I’ve switched jobs several times in my career, and each time I had to decide what I wanted to do with my 401k. Each time, I rolled it over into a traditional IRA—and not because my employer’s 401k was bad (usually it was average), it was that there were so many benefits to rolling over to an IRA in an actual brokerage firm.
One of the best ways to save for retirement is to use a tax-advantaged plan offered by your employer, such as a 401k and 403b. You can grow your wealth through the help of investing, and more of your money can grow, thanks to the tax advantages. The tricky part is always whether you have enough options. Not all defined contribution plans, as these are known, are created equal and sometimes the fund options in the company plan—or the plan fee—make it a dicey proposition at best.
But when you leave a company, you have the option of rolling over your account into an IRA, keeping it with your provider, or rolling it over to your new employer’s plan. I’ve always opted to rollover my plans into a rollover IRA and here’s why.
More investing options
One of the main benefits of an IRA is that there are often more investing options. If you contribute to your employer’s retirement plan, you might end up with only a few options chosen by the plan administrator. You might have to be heavily invested in company stock or you might have a limited number of high cost mutual funds to choose from. The point isn’t to lambaste the administrator, they’re simply trying to pick the options they believe should be made available to all employees.
Instead of relying on these investment options, some of which you might not be comfortable with, you can roll your plan over to an IRA and have nearly the entire universe of options available to you. IRAs are individual accounts so you have access to a wider variety of investing options. You might be able to add cash, bonds, and stocks, as well as other asset classes, to your IRA.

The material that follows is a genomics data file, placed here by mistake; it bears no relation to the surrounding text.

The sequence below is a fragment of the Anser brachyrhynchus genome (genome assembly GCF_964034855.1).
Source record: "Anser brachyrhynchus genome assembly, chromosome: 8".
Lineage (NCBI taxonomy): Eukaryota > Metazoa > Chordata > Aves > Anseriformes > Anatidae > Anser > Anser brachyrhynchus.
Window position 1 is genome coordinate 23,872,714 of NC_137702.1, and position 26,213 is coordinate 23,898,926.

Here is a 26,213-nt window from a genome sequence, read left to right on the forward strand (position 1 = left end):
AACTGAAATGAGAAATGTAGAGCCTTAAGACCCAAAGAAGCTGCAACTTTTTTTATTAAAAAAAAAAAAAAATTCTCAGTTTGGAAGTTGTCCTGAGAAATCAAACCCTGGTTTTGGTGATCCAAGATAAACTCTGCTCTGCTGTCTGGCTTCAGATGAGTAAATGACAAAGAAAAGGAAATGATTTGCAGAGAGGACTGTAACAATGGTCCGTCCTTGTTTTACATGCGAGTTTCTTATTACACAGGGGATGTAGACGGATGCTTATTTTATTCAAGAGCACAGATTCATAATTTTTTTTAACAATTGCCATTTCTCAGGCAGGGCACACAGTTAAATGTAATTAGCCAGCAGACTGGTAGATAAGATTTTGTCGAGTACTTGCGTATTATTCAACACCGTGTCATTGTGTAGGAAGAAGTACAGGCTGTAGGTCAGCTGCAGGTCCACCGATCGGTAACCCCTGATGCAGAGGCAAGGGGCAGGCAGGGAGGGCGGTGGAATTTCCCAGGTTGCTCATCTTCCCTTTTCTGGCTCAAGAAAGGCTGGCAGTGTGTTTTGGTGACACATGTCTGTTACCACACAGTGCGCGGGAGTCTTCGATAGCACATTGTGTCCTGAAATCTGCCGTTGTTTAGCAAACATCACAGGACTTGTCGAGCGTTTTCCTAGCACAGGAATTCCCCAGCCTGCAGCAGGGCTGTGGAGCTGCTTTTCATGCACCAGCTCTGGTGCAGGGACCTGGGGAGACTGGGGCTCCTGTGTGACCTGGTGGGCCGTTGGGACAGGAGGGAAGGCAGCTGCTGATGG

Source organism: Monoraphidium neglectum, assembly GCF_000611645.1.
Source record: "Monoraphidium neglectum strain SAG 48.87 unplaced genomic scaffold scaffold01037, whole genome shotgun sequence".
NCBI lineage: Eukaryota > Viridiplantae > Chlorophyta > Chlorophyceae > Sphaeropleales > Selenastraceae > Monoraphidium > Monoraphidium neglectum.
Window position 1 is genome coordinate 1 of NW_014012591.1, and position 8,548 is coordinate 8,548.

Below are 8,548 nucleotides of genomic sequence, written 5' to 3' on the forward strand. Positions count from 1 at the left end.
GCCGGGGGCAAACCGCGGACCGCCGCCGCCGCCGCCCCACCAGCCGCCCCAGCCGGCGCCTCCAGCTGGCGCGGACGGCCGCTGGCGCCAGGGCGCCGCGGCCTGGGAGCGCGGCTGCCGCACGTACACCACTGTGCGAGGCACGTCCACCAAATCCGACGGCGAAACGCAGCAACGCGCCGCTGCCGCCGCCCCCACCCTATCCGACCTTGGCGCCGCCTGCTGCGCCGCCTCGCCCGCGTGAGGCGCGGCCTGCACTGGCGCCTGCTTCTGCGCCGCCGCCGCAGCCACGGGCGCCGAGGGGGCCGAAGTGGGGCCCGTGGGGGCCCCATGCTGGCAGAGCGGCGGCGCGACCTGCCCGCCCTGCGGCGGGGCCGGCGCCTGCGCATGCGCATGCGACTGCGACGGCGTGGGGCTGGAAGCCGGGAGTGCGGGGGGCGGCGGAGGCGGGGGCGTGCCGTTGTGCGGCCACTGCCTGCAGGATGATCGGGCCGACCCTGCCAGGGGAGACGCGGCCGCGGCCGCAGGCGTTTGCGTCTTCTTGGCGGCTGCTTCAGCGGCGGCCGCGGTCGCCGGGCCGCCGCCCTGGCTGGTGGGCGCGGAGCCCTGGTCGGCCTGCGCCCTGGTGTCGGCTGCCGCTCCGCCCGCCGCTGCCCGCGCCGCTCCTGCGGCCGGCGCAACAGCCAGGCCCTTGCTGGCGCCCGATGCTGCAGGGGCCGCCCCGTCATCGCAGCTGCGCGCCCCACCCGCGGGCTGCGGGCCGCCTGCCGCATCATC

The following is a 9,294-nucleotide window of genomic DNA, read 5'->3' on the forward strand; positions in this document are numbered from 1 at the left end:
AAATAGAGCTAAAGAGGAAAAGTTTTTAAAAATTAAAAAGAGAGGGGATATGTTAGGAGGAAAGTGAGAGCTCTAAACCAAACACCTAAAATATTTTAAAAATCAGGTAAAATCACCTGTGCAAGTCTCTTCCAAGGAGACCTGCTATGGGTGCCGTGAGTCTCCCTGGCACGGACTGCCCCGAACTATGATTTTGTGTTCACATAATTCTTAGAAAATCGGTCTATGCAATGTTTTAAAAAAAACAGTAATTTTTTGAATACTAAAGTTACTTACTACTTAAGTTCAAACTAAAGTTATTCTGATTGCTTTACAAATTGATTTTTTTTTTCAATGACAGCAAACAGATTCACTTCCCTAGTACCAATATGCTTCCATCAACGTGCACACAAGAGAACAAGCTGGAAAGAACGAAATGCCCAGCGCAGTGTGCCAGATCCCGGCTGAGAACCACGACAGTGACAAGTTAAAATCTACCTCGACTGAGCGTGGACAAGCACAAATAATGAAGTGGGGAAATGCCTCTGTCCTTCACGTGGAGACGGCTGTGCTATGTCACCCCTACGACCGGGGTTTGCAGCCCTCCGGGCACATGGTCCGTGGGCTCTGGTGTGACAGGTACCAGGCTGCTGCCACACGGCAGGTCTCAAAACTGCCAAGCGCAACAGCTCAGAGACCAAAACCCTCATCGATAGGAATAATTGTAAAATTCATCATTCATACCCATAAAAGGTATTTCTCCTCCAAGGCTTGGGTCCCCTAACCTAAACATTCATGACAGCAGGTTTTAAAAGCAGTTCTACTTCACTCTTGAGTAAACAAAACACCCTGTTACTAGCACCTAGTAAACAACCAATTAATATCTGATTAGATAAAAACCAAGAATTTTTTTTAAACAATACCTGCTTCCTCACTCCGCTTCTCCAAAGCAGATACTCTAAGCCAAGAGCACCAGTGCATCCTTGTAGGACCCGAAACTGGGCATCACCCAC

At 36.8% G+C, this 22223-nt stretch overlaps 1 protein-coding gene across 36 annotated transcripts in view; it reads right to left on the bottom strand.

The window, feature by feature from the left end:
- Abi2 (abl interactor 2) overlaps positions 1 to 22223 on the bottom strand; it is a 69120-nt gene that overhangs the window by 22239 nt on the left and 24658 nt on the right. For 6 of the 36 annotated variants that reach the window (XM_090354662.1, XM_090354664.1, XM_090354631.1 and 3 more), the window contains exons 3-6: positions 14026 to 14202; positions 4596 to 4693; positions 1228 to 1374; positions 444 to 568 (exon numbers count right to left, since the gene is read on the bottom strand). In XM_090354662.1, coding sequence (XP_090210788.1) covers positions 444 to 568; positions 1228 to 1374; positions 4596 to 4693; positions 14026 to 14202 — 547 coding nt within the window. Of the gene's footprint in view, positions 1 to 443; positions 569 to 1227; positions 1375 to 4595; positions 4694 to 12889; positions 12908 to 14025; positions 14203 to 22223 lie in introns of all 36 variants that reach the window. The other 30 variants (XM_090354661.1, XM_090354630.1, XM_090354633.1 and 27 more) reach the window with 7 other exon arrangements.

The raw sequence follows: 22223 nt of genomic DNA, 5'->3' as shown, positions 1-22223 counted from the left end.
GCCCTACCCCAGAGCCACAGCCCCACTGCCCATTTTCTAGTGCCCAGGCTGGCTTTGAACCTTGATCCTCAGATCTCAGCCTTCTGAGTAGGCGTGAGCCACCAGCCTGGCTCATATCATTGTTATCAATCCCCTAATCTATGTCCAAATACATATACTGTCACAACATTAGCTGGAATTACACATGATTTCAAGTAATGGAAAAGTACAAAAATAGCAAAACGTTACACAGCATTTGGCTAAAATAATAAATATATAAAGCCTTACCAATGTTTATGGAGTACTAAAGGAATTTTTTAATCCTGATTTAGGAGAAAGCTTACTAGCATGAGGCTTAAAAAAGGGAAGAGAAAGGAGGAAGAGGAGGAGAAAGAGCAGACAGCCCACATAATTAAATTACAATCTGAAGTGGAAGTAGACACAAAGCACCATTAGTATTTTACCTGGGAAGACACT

The fees with an IRA can often be lower than what is charged by your plan administrator. I know that when I rolled over my 401k, the brokerage charged no annual administrative fee and that saved me $50 a year. The only fees I paid were the expenses of the mutual funds I was invested in, which my 401(k) was also charging me. Lastly, the expense fees I was paying now were much lower because they were index funds rather than actively managed funds. You can’t control how your investments perform but you can control how much you pay in fees, which has a direct impact on your returns.
What about taxes?
If you roll over to an IRA, you don’t normally need to pay taxes. As long as you are careful to designate your withdrawal as a rollover, and as long as the money is invested in a Traditional IRA, you don’t have to worry about taxes. The only exception is if you are rolling your money over from a tax-deferred account into a Roth IRA, which is known as a conversion.
With a tax-deferred account, such as a traditional 401(k) or 403(b), you receive a tax deduction and you are expected to pay taxes later, when you withdraw from your account. If you roll over the money from a traditional plan to a Roth IRA, you will have to pay income taxes on the money (although you will escape the 10% penalty for an early withdrawal if you are under 59 ½ years of age).
Carefully consider your financial situation. It may be that it makes sense for you to roll your 401k or 403b into an IRA to improve your investment options, or to better handle your tax planning for the long run.
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This article was published on January 15, 2013